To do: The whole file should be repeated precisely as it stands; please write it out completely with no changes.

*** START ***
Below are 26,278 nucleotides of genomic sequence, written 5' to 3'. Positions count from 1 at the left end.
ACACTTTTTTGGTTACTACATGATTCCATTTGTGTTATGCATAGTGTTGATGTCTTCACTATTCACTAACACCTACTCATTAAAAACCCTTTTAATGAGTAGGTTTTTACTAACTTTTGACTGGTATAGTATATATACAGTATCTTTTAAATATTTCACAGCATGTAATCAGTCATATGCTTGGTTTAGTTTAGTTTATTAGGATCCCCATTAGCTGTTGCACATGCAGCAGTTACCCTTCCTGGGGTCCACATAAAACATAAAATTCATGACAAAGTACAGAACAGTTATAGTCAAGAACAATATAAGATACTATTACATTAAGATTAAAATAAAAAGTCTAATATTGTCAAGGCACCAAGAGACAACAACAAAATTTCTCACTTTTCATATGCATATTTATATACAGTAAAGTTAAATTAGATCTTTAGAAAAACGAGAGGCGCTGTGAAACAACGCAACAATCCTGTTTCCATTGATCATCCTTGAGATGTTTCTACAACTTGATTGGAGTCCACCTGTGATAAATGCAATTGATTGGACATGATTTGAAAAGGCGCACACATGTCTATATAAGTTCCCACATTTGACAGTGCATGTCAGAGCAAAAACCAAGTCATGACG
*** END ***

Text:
Below are 26,278 nucleotides of genomic sequence, written 5' to 3'. Positions count from 1 at the left end.
ACACTTTTTTGGTTACTACATGATTCCATTTGTGTTATGCATAGTGTTGATGTCTTCACTATTCACTAACACCTACTCATTAAAAACCCTTTTAATGAGTAGGTTTTTACTAACTTTTGACTGGTATAGTATATATACAGTATCTTTTAAATATTTCACAGCATGTAATCAGTCATATGCTTGGTTTAGTTTAGTTTATTAGGATCCCCATTAGCTGTTGCACATGCAGCAGTTACCCTTCCTGGGGTCCACATAAAACATAAAATTCATGACAAAGTACAGAACAGTTATAGTCAAGAACAATATAAGATACTATTACATTAAGATTAAAATAAAAAGTCTAATATTGTCAAGGCACCAAGAGACAACAACAAAATTTCTCACTTTTCATATGCATATTTATATACAGTAAAGTTAAATTAGATCTTTAGAAAAACGAGAGGCGCTGTGAAACAACGCAACAATCCTGTTTCCATTGATCATCCTTGAGATGTTTCTACAACTTGATTGGAGTCCACCTGTGATAAATGCAATTGATTGGACATGATTTGAAAAGGCGCACACATGTCTATATAAGTTCCCACATTTGACAGTGCATGTCAGAGCAAAAACCAAGTCATGACG